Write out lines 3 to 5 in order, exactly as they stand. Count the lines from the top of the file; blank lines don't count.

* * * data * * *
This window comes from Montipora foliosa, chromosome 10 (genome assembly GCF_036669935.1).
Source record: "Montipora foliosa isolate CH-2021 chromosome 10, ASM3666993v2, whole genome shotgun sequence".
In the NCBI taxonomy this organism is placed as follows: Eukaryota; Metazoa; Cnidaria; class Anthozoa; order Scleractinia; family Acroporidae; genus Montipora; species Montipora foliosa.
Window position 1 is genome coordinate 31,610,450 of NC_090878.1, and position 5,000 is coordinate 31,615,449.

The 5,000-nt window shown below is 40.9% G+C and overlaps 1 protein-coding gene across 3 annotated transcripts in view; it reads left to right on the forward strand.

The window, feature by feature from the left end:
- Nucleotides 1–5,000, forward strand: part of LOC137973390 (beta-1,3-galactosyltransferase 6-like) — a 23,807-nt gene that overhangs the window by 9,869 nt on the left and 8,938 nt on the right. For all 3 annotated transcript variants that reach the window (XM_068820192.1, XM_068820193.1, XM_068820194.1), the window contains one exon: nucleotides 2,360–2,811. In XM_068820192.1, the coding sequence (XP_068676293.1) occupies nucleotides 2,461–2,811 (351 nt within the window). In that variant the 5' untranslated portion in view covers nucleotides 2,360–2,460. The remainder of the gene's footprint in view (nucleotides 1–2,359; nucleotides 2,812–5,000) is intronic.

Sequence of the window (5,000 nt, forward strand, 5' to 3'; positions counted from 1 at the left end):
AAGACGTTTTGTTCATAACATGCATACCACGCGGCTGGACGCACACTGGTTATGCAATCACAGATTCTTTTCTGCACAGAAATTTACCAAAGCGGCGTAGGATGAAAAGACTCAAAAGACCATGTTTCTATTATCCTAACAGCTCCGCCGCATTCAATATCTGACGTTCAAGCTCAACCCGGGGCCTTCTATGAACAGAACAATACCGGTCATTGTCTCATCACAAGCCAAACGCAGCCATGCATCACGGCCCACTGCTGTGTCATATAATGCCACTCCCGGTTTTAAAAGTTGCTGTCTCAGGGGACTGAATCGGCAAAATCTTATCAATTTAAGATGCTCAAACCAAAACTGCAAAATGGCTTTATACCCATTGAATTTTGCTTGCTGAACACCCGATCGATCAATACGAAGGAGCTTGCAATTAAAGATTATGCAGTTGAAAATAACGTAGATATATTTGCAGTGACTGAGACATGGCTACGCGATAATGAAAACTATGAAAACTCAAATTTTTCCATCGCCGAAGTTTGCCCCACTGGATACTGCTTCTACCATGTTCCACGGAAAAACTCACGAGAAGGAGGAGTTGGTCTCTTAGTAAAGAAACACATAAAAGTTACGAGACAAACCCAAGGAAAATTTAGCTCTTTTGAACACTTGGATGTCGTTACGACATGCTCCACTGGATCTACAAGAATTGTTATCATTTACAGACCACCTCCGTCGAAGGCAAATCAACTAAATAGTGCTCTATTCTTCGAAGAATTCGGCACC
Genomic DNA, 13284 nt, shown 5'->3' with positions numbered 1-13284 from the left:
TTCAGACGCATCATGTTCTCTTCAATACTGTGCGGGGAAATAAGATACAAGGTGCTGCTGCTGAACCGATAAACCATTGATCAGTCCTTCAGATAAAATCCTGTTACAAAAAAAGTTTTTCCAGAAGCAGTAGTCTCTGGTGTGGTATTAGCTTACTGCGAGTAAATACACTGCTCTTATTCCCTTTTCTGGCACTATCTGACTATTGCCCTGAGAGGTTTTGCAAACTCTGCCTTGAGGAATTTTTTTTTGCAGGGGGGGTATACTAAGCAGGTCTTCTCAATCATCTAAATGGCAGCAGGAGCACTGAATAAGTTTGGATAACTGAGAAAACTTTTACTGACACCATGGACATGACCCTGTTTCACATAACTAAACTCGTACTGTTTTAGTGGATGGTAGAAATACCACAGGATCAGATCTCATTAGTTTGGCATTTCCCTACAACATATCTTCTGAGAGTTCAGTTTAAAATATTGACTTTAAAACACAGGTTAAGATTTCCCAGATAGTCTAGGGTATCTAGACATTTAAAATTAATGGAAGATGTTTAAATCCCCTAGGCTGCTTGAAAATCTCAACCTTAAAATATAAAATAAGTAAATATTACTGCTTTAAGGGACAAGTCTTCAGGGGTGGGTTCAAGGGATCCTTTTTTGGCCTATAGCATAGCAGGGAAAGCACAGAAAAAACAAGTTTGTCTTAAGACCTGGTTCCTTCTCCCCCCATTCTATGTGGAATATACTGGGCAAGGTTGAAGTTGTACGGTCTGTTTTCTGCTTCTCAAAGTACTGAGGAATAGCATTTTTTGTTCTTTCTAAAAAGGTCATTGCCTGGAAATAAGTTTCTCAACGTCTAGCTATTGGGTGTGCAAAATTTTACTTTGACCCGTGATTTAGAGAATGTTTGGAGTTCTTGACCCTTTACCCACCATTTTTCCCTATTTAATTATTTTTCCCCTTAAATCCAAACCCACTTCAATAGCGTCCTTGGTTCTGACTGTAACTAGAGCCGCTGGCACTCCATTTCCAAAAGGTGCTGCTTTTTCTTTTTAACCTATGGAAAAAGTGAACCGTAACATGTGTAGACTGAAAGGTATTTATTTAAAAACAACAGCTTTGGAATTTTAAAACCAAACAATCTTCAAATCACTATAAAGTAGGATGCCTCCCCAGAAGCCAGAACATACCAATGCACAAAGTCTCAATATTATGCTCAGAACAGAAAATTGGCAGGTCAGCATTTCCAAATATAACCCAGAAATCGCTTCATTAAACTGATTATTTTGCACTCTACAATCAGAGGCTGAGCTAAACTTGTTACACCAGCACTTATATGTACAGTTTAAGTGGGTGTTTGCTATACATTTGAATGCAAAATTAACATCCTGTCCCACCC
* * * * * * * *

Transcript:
In the NCBI taxonomy this organism is placed as follows: Eukaryota; Metazoa; Cnidaria; class Anthozoa; order Scleractinia; family Acroporidae; genus Montipora; species Montipora foliosa.
Window position 1 is genome coordinate 31,610,450 of NC_090878.1, and position 5,000 is coordinate 31,615,449.

The 5,000-nt window shown below is 40.9% G+C and overlaps 1 protein-coding gene across 3 annotated transcripts in view; it reads left to right on the forward strand.